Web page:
Prior to arriving in Berlin for Module Two, we had been assigned our writers room groups and provided with advance materials to study and prepare notes on. I was working in Blake Masters group, together with 3 Germans, 1 Northern Irish writer, 1 French Writer and 1 Swedish Writer. Days 2, 3 and 4 were spent working in this simulated writers room.
Blake had provided us with a pilot script and bible for a potential TV series. Our job was to spend the next three days breaking series one and coming up with a workable series outline. Within the group our levels of experience of working in a writers room context were varied. Blake explained his own approach, and what he hoped we would achieve by the end of these 3 days. He was keen to remind us that this was a learning exercise, and so rather than pushing us to develop the best possible series outline, he would find opportunities within our work to break out and look at how we could apply what we were learning to our own projects. At the end of the three days each group had to pitch their series to the entire group, with our fellow producers and other experts acting as a panel of potential commissioning editors. Not so surprisingly, it turned out that each writersroom had elected their Irish writer to lead the presentation. It was fascinating to hear the process the other groups had undertaken during their time, and to hear the quality of work that had emerged in only three days.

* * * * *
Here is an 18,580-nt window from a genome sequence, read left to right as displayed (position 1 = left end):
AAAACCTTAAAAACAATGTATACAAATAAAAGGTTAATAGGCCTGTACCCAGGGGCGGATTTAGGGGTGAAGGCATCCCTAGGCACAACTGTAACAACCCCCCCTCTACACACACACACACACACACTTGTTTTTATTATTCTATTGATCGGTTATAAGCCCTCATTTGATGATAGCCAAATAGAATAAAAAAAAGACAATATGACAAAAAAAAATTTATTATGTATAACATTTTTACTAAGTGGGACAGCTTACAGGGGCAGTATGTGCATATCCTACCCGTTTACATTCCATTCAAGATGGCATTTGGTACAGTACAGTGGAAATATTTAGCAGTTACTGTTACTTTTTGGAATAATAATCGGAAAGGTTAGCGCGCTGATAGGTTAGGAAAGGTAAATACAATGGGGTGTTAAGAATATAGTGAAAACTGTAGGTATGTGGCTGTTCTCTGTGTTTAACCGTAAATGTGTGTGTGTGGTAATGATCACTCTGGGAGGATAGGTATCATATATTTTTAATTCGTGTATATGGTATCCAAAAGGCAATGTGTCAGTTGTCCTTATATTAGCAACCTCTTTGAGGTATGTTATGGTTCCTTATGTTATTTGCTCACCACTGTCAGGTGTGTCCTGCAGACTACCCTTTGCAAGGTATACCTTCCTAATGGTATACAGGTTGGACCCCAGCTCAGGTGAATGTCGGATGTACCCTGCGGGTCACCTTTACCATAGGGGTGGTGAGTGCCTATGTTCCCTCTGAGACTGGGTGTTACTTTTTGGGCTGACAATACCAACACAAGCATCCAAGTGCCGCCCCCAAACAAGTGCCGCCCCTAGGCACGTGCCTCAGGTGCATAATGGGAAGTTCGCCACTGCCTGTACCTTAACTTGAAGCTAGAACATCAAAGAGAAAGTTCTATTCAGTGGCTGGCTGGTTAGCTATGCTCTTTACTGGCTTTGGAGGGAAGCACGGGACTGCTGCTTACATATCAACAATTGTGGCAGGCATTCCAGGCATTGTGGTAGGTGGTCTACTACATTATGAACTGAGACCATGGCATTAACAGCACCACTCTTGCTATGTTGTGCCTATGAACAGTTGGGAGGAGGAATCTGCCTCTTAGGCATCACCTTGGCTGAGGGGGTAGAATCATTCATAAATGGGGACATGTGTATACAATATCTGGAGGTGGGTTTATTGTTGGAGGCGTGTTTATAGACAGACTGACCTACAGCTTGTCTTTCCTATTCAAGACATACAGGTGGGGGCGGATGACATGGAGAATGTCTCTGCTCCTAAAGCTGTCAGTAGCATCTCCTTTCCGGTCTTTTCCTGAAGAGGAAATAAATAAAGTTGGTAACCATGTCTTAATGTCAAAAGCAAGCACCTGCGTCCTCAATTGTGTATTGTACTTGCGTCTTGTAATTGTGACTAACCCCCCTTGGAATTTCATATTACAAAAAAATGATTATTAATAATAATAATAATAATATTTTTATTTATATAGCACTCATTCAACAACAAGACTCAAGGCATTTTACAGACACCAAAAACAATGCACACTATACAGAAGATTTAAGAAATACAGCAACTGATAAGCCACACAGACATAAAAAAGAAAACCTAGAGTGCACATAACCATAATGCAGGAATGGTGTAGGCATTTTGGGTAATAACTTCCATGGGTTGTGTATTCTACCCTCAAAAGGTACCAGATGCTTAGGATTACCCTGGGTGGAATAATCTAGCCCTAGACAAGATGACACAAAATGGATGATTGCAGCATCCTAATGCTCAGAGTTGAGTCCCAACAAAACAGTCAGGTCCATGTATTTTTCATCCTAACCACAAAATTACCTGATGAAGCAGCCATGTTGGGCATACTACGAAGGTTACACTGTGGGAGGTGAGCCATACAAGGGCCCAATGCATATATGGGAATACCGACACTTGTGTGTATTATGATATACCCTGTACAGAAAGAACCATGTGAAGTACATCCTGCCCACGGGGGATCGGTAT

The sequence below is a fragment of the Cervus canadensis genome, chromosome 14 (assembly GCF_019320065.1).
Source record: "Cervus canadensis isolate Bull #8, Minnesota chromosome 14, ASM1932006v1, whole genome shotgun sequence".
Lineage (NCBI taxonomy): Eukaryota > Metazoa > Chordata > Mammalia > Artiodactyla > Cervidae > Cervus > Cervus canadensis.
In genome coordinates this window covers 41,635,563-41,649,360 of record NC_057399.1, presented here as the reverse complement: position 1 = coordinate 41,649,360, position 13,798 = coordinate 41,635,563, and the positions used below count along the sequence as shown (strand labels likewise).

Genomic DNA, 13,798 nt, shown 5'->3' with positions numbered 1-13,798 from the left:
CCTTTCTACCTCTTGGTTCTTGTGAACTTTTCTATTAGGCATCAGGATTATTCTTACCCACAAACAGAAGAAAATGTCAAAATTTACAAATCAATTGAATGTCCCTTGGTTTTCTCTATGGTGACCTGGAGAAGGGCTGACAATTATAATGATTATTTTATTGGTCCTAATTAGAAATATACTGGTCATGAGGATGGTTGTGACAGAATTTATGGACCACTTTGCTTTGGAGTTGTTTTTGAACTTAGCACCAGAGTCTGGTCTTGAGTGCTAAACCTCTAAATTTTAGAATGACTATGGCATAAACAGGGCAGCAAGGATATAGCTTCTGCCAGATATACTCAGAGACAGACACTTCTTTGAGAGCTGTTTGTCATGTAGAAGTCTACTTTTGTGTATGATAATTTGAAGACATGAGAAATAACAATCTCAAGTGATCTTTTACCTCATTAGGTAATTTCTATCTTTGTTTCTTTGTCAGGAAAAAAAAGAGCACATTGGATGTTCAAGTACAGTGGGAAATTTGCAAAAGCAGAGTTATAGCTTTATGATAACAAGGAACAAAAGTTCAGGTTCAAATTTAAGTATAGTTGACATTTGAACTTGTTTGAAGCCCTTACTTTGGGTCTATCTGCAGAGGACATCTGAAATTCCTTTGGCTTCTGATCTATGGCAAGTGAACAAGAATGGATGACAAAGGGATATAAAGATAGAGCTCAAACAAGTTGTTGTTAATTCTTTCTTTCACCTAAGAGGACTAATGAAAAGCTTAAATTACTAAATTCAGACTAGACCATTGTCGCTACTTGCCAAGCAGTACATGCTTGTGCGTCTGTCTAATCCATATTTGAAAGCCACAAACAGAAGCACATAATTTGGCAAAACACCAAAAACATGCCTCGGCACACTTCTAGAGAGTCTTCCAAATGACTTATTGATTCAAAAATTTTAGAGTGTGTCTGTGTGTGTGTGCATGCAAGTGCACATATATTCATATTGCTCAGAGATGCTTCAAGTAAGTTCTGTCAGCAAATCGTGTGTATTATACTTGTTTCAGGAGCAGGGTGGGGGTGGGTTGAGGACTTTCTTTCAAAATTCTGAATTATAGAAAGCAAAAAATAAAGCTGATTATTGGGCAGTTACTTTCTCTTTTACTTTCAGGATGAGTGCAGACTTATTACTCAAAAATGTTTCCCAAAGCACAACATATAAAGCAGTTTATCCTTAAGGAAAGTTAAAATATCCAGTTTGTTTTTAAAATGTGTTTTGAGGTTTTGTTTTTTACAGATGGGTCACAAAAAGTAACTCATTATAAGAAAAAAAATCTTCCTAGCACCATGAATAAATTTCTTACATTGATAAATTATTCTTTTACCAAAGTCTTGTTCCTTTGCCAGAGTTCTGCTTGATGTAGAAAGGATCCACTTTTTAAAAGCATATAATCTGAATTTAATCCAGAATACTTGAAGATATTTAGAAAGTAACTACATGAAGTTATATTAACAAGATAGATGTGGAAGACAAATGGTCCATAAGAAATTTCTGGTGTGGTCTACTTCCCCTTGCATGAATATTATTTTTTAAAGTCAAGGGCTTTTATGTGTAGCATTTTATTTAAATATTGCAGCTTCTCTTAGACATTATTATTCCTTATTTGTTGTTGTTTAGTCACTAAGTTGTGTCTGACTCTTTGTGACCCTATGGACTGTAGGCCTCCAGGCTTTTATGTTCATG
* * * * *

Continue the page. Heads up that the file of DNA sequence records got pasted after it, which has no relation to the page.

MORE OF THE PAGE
On the final day we all reconvened, for a morning of three discussions – on selling IP into the US market, Dynamic Storytelling (given by John Yorke) and the future of TV and branded content. After lunch the afternoon was devoted to one-to-one meetings with the experts and our fellow participants. This gave us an opportunity to seek specific career and project related advice from the experts, and also to continue discussing ideas with our fellow participants, and past TV Drama Lab Alumni who had been invited to join us for this final day.
The European TV Drama Series Lab exceeded my expectations. Being able to spend two full weeks immersed in the working of international TV drama and co-productions was invaluable on a number of levels. I developed some lasting professional relationships, and potential creative possibilities for collaboration on TV drama projects. On a personal level, attending the course reaffirmed for me the high level that we work at on shows like Fair City here in Ireland – soap is often seen as the poor relation when it comes to TV drama but as a practical training ground in how to deliver fast turnaround scripts and a hands on experience of a writers room in practice, it stands up at an international level. Since participating in the lab, I have found numerous ways to apply the skills I learned there to my day to day work on Fair City as well as to my own personal TV Drama projects. I would highly recommend attending this Lab to any TV drama professionals in Ireland looking to further develop their skillset and build a network of colleagues and contacts across Europe and the US.”